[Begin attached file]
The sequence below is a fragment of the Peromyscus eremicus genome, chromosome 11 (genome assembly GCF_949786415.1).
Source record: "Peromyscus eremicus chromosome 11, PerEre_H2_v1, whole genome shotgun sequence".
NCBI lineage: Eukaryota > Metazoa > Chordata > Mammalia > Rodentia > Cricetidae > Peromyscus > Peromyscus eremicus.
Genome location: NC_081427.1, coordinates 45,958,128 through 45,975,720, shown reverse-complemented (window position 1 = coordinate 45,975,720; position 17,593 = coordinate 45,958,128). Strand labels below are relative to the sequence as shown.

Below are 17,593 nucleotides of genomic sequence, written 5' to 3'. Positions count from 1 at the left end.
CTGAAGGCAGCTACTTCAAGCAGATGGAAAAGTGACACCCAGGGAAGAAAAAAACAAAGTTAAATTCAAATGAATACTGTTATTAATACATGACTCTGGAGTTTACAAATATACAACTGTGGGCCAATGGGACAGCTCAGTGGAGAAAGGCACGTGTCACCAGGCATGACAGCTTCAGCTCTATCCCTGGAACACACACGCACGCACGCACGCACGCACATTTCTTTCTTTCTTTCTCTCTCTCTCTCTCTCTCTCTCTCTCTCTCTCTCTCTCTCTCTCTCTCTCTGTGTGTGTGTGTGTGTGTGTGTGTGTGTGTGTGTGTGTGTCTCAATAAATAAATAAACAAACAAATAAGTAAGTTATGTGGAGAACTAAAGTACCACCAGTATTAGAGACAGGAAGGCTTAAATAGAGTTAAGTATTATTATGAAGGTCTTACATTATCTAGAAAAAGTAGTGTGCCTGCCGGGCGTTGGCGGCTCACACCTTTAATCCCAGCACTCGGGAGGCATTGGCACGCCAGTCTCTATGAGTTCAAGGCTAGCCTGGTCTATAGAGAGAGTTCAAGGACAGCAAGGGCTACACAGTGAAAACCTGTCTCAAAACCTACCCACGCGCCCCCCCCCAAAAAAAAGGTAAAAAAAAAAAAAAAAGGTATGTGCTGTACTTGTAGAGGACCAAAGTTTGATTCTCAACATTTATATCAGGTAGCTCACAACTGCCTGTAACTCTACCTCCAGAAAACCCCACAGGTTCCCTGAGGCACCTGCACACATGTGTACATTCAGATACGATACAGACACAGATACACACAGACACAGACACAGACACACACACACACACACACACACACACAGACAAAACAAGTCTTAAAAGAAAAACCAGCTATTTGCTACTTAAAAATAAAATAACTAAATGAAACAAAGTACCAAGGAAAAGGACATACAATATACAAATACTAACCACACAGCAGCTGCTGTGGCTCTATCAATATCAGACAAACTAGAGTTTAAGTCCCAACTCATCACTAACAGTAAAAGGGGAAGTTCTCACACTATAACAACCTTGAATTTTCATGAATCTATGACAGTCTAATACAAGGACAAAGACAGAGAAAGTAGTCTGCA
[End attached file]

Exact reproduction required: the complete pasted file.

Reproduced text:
The sequence below is a fragment of the Peromyscus eremicus genome, chromosome 11 (genome assembly GCF_949786415.1).
Source record: "Peromyscus eremicus chromosome 11, PerEre_H2_v1, whole genome shotgun sequence".
NCBI lineage: Eukaryota > Metazoa > Chordata > Mammalia > Rodentia > Cricetidae > Peromyscus > Peromyscus eremicus.
Genome location: NC_081427.1, coordinates 45,958,128 through 45,975,720, shown reverse-complemented (window position 1 = coordinate 45,975,720; position 17,593 = coordinate 45,958,128). Strand labels below are relative to the sequence as shown.

Below are 17,593 nucleotides of genomic sequence, written 5' to 3'. Positions count from 1 at the left end.
CTGAAGGCAGCTACTTCAAGCAGATGGAAAAGTGACACCCAGGGAAGAAAAAAACAAAGTTAAATTCAAATGAATACTGTTATTAATACATGACTCTGGAGTTTACAAATATACAACTGTGGGCCAATGGGACAGCTCAGTGGAGAAAGGCACGTGTCACCAGGCATGACAGCTTCAGCTCTATCCCTGGAACACACACGCACGCACGCACGCACGCACATTTCTTTCTTTCTTTCTCTCTCTCTCTCTCTCTCTCTCTCTCTCTCTCTCTCTCTCTCTCTCTCTCTGTGTGTGTGTGTGTGTGTGTGTGTGTGTGTGTGTGTGTGTCTCAATAAATAAATAAACAAACAAATAAGTAAGTTATGTGGAGAACTAAAGTACCACCAGTATTAGAGACAGGAAGGCTTAAATAGAGTTAAGTATTATTATGAAGGTCTTACATTATCTAGAAAAAGTAGTGTGCCTGCCGGGCGTTGGCGGCTCACACCTTTAATCCCAGCACTCGGGAGGCATTGGCACGCCAGTCTCTATGAGTTCAAGGCTAGCCTGGTCTATAGAGAGAGTTCAAGGACAGCAAGGGCTACACAGTGAAAACCTGTCTCAAAACCTACCCACGCGCCCCCCCCCAAAAAAAAGGTAAAAAAAAAAAAAAAAGGTATGTGCTGTACTTGTAGAGGACCAAAGTTTGATTCTCAACATTTATATCAGGTAGCTCACAACTGCCTGTAACTCTACCTCCAGAAAACCCCACAGGTTCCCTGAGGCACCTGCACACATGTGTACATTCAGATACGATACAGACACAGATACACACAGACACAGACACAGACACACACACACACACACACACACACACAGACAAAACAAGTCTTAAAAGAAAAACCAGCTATTTGCTACTTAAAAATAAAATAACTAAATGAAACAAAGTACCAAGGAAAAGGACATACAATATACAAATACTAACCACACAGCAGCTGCTGTGGCTCTATCAATATCAGACAAACTAGAGTTTAAGTCCCAACTCATCACTAACAGTAAAAGGGGAAGTTCTCACACTATAACAACCTTGAATTTTCATGAATCTATGACAGTCTAATACAAGGACAAAGACAGAGAAAGTAGTCTGCA